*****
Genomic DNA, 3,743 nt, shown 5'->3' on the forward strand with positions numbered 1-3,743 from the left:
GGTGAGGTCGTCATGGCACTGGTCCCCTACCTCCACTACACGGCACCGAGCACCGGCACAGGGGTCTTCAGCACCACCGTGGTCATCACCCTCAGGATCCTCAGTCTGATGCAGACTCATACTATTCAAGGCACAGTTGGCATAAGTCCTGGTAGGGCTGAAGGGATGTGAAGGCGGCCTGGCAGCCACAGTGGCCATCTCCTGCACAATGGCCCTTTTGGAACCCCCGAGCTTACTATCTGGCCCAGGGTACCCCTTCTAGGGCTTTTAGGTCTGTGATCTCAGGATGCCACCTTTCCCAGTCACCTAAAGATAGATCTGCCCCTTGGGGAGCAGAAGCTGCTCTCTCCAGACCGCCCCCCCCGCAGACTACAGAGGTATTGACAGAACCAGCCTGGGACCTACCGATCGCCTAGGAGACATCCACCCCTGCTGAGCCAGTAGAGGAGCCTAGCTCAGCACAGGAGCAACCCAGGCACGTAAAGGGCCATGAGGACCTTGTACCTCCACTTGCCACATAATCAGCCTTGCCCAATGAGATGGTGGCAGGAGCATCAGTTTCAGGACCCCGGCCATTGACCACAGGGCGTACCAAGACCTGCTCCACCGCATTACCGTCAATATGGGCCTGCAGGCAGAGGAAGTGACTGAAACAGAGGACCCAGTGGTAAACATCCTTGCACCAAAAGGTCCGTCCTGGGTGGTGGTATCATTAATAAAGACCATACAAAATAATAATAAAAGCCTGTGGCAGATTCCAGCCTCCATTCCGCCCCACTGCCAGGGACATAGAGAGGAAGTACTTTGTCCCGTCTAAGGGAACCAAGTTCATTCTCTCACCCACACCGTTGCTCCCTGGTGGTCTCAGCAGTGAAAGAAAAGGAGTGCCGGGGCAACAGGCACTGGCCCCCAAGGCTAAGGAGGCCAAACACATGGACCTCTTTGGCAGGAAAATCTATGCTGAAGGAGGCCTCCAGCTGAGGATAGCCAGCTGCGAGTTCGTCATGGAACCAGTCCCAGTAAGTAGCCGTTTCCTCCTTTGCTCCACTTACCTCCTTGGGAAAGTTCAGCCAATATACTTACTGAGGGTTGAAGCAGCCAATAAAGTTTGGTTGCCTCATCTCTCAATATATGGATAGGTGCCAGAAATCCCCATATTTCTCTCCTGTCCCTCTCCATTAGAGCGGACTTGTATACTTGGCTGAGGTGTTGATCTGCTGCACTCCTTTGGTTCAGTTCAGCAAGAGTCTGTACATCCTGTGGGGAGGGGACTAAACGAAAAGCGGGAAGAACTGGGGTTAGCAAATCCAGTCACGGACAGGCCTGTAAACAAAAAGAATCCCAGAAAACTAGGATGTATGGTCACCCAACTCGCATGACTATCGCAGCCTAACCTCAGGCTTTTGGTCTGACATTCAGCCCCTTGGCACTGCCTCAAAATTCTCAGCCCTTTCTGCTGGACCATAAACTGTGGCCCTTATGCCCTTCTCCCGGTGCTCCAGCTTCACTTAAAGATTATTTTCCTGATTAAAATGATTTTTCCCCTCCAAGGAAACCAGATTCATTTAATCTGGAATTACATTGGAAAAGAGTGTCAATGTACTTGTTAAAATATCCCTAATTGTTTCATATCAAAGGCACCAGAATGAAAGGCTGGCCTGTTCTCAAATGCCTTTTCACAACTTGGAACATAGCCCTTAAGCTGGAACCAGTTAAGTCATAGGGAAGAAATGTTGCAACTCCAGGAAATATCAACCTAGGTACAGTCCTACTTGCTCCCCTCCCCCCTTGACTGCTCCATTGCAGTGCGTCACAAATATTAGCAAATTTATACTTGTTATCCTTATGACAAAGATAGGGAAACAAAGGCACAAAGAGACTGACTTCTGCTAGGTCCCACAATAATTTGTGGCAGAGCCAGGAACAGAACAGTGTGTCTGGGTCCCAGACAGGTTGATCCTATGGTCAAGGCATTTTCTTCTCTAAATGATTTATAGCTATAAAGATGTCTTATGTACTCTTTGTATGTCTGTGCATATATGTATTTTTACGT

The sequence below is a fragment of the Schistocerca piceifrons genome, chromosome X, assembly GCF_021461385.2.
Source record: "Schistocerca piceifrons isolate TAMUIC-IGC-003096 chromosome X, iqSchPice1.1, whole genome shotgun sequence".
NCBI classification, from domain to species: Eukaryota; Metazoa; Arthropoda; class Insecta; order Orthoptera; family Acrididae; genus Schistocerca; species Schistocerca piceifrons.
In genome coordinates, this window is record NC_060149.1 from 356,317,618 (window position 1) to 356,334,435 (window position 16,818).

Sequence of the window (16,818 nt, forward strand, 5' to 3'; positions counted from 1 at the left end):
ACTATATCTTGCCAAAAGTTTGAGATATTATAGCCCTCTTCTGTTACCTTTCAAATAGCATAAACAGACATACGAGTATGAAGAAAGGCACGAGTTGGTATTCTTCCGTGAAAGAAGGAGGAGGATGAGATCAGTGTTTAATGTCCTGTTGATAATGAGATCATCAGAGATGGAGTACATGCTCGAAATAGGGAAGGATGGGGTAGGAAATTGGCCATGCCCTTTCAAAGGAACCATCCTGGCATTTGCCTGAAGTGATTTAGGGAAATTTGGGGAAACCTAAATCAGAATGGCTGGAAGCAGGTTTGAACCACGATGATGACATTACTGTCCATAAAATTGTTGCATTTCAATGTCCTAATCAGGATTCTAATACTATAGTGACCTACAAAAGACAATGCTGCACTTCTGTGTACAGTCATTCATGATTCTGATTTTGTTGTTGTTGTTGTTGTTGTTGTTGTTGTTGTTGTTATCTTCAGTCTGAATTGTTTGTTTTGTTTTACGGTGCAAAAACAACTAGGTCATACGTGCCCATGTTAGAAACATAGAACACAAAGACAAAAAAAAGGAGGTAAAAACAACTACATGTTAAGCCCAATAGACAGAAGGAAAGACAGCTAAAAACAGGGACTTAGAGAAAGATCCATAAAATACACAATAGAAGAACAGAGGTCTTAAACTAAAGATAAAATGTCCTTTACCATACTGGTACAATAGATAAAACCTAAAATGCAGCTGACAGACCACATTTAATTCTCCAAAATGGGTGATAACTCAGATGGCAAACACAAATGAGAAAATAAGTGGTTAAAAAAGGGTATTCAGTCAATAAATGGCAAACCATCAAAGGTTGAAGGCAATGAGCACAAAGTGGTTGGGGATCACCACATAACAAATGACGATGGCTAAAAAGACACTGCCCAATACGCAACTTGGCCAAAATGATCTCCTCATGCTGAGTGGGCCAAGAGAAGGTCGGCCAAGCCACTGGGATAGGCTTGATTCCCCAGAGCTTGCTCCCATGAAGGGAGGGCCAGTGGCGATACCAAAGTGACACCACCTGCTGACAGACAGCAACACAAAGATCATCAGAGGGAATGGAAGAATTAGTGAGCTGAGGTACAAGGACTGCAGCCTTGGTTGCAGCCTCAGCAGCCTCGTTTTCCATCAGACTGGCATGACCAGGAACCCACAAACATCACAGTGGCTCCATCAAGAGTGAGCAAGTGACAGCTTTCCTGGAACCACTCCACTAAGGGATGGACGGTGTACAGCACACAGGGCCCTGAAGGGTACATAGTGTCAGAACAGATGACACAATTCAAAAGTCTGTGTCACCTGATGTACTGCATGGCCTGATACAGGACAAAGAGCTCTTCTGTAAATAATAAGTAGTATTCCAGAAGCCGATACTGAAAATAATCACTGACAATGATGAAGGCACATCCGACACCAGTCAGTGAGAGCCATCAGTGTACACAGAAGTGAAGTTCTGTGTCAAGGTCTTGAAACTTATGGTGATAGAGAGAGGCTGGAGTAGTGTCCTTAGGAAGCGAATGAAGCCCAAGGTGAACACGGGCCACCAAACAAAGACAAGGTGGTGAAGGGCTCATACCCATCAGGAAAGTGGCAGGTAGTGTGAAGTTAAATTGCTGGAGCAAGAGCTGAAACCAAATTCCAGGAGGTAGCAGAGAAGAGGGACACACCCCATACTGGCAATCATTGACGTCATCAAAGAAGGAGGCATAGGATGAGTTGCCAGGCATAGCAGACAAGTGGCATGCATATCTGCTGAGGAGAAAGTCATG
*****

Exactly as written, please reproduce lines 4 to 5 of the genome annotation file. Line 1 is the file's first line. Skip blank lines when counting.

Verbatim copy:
Source record: "Schistocerca piceifrons isolate TAMUIC-IGC-003096 chromosome X, iqSchPice1.1, whole genome shotgun sequence".
NCBI classification, from domain to species: Eukaryota; Metazoa; Arthropoda; class Insecta; order Orthoptera; family Acrididae; genus Schistocerca; species Schistocerca piceifrons.